It is an outrageous act of snobbery. Of short-sightedness. Of knee-jerk small-minded reactionary head-burying ignorance and, worst of all, not appreciating the fundamental tenets of today's marketplace.
In 2009, the customer is king. Unfortunately for the literary world, a few publishers have decided to treat their best customers like crap.
Last week, Simon & Schuster, Hatchette, and HarperCollins announced they will delay the release of leading e-books until several months after a hardcover version of said book is released. Essentially, this means that power-readers--who love books, and buy a lot of books, and tell their friends which books they should get, and influence purchasing decisions far and wide by spreading their opinions through Facebook and Twitter and blogs, and even shell out several hundred bucks for an e-reader so they can buy whatever they want impulsively whenever they want it, because they love books that much--cannot get the latest hot book releases on the device of their choosing.
That is a massive mistake.
Disclosures: my dad, David O. Stewart, is a happy S&S author. I'm a novelist, and, assuming they fix this--and I have to think they will--I'd be honored to sell a book to these publishers someday (my debut novel, The French Revolution, is coming out with Soft Skull Press in July 2010).
But they are defending the buggywhip here, and it's excruciating to watch.
Imagine if airlines gave their biggest frequent flier customers the worst seats on the plane. If iPhone owners had to wait six months to download the latest tunes. If owners of hybrid vehicles had to pay double for insurance. If loyal Starbucks customers had to pay more for bringing in their own reusable coffee cup. If people using electronic toll-paying had to pay a surplus and wait in a longer line.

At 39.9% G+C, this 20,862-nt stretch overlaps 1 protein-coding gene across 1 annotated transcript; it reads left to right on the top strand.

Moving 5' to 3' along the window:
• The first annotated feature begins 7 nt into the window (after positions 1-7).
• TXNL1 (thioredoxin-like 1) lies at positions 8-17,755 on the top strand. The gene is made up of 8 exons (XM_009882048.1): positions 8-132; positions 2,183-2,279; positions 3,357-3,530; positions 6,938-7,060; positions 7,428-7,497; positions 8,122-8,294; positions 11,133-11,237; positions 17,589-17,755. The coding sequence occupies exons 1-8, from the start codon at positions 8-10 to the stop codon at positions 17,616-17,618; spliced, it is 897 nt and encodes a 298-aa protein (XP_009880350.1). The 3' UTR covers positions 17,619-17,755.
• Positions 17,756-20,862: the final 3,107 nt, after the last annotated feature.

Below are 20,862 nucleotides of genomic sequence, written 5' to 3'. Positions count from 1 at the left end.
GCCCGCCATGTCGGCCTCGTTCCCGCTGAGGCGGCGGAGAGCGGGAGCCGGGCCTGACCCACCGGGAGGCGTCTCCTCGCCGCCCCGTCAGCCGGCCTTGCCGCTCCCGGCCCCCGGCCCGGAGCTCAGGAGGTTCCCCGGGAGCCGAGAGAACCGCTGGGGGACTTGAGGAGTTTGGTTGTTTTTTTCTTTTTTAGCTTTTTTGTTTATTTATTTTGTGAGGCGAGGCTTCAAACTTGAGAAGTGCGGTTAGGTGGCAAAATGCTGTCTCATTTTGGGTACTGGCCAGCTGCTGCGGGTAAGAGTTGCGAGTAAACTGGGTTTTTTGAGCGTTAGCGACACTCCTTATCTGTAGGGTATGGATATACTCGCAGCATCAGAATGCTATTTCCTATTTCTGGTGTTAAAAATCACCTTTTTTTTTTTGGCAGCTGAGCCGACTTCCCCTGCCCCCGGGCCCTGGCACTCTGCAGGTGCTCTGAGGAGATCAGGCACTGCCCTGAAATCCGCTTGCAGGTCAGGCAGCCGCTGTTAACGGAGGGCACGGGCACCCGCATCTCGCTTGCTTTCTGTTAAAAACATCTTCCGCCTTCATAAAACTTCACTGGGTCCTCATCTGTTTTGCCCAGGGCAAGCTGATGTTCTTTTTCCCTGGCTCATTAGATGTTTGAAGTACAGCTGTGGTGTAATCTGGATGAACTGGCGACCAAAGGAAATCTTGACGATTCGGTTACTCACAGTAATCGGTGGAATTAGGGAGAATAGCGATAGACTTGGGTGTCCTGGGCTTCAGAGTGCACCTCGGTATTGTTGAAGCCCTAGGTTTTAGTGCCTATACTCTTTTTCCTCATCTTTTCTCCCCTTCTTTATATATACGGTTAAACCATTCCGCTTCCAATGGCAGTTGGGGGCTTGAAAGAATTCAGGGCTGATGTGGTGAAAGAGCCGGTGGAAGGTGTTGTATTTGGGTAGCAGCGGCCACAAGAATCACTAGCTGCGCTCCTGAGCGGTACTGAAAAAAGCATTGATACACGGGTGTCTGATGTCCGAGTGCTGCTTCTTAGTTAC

These are all idiotic ideas, certain to ruin relationships with each industry's biggest advocates, devastate the bottom line, and get top-level executives axed. So why do these publishers think they're exceptional?
In short: fear, a dose of snobbery, and--the most discouraging component--a failure of imagination.
Right now, Amazon dominates the e-book marketplace. They're charging $9.99 per e-book, and selling them for a loss. Publishers rightfully fear that one day Amazon will force them to cut prices on e-books. Amazon has a reputation for driving a hard bargain with publishers, and these publishers would like to sidestep unfavorable terms where it can--an understandable position.
What's a lot less understandable is the publishers' guiding battle plan: that they'll avoid a reckoning with Amazon by making e-books less attractive and harder to get.
Anybody who has an iPhone can tell you about terrific apps and songs they've bought impulsively, with three clicks, which they never would've bought had they had to wait. By denying the value of e-books, S&S, Hatchette and HarperCollins will make it harder for their power-readers to buy from them, to champion their books, to spread literary joy quickly and easily.
That's right: they want to make it harder to buy their product.
Did nobody object when this idea was brought up? Seriously?
There's a serious snobbish tincture to this logic too--the assumption that when faced with no e-book, power-readers will buy the hardcover instead. That's a false choice. Sure, a few may write themselves a note to buy the book later, but the vast majority will just buy a different book that they can get easily, or download a movie or TV show on iTunes instead. There's more than enough terrific content out there to keep us busy without schlepping out to a bookstore or remembering to surf over to Amazon later.
In the meantime, it's common to see the publishing industry "hope" things will get better. That's not going to work. Don't deny the future--innovate to dominate it. Tap that imagination that makes you such good storytellers. Renegotiate with Amazon; work with Apple to make sure their impending digital store is fairer; launch the publishing equivalent of Orbitz, an industry-built platform to sell directly to consumers. Be proactive; use your tremendous brainpower to create rather than reject.
And, ultimately, create a viable business model that doesn't alienate your biggest fans.
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